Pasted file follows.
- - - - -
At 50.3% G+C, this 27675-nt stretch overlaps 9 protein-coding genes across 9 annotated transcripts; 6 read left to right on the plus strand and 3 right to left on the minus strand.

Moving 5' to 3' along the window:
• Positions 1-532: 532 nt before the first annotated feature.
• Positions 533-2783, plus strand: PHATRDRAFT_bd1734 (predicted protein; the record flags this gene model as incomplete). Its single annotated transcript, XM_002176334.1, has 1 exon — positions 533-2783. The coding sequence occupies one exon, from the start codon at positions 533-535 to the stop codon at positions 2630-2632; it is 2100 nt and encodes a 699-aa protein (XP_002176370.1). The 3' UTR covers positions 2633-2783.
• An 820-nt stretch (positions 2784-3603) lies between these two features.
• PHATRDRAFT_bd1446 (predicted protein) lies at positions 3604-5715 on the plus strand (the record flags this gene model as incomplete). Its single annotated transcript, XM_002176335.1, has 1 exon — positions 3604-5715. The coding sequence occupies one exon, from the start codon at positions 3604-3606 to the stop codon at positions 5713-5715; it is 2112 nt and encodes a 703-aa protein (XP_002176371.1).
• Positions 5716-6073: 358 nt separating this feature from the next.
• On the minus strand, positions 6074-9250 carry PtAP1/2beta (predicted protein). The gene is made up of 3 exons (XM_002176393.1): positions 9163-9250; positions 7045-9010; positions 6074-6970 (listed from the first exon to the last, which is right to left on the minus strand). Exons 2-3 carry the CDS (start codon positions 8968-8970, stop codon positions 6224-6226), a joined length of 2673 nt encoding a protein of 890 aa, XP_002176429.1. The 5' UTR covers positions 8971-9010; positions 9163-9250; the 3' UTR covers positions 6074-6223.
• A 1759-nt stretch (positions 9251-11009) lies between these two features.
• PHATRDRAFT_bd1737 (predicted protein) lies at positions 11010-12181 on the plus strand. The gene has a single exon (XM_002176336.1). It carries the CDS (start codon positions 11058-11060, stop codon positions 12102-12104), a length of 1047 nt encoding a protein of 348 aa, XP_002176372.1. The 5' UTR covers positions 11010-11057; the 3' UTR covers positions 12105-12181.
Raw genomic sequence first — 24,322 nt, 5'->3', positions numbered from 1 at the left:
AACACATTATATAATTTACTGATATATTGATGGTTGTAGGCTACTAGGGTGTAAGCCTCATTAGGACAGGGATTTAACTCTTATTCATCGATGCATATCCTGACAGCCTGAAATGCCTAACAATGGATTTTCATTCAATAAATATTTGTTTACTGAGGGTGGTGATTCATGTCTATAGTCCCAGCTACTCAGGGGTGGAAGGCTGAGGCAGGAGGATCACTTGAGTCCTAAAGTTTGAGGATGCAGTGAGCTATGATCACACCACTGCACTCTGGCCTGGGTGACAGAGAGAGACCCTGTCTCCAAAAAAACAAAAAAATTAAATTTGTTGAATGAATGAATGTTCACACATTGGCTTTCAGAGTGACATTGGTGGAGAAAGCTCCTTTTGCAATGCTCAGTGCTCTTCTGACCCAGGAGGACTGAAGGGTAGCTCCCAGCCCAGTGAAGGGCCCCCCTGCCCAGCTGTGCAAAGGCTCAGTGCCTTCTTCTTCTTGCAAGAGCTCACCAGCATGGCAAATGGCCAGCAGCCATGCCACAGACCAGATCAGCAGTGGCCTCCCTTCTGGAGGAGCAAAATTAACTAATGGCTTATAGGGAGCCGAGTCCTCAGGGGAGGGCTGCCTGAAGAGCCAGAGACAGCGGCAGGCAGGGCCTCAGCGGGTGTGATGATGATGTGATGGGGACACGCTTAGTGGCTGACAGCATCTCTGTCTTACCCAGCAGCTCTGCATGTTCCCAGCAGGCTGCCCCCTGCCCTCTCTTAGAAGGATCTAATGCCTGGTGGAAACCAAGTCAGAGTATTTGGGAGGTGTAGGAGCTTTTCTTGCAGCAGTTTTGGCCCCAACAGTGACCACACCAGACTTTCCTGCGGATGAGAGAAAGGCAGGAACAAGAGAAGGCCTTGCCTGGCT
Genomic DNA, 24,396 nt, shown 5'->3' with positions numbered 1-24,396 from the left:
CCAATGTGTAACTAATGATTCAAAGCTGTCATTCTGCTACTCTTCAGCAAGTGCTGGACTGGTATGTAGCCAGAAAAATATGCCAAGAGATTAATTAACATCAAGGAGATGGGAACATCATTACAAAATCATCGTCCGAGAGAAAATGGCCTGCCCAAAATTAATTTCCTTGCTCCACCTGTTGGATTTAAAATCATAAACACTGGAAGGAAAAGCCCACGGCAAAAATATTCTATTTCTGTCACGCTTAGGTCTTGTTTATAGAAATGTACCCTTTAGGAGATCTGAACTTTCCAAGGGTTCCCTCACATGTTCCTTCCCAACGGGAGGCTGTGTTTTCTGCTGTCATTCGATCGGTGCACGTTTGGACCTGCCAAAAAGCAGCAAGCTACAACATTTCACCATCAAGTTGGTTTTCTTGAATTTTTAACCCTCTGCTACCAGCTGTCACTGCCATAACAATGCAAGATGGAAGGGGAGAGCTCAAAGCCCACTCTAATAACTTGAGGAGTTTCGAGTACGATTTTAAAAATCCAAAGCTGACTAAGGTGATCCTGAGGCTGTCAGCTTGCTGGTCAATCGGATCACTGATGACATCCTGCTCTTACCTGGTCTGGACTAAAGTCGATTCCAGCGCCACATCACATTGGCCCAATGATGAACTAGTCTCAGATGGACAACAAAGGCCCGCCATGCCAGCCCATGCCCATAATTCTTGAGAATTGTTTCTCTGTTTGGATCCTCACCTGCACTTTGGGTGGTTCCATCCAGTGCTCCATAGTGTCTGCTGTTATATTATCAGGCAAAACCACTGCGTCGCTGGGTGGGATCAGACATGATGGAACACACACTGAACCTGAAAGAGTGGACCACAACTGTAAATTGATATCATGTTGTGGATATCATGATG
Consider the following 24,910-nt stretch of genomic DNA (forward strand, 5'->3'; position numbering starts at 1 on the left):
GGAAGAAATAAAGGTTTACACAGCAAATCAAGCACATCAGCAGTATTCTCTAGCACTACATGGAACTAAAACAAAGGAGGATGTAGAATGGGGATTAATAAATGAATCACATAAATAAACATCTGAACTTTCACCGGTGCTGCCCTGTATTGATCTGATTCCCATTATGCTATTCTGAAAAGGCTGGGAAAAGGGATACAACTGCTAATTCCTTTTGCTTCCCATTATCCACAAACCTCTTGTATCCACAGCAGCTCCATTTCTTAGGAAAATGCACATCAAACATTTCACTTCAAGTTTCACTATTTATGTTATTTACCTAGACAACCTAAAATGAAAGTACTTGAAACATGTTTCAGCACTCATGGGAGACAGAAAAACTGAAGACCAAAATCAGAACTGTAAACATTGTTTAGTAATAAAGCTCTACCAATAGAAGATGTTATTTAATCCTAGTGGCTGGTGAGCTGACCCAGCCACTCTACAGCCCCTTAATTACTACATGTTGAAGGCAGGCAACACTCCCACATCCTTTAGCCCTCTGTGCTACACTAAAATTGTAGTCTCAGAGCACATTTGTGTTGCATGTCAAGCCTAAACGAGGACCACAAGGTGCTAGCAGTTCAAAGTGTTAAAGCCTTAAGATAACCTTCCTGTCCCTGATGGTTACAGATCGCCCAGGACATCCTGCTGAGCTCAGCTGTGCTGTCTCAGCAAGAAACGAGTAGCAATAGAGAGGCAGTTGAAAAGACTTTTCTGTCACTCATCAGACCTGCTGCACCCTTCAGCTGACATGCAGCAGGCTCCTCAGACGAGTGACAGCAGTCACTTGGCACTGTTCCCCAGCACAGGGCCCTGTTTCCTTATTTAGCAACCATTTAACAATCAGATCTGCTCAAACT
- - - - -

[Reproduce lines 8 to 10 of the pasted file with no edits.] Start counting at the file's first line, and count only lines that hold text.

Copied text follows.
• On the minus strand, positions 6074-9250 carry PtAP1/2beta (predicted protein). The gene is made up of 3 exons (XM_002176393.1): positions 9163-9250; positions 7045-9010; positions 6074-6970 (listed from the first exon to the last, which is right to left on the minus strand). Exons 2-3 carry the CDS (start codon positions 8968-8970, stop codon positions 6224-6226), a joined length of 2673 nt encoding a protein of 890 aa, XP_002176429.1. The 5' UTR covers positions 8971-9010; positions 9163-9250; the 3' UTR covers positions 6074-6223.
• A 1759-nt stretch (positions 9251-11009) lies between these two features.
• PHATRDRAFT_bd1737 (predicted protein) lies at positions 11010-12181 on the plus strand. The gene has a single exon (XM_002176336.1). It carries the CDS (start codon positions 11058-11060, stop codon positions 12102-12104), a length of 1047 nt encoding a protein of 348 aa, XP_002176372.1. The 5' UTR covers positions 11010-11057; the 3' UTR covers positions 12105-12181.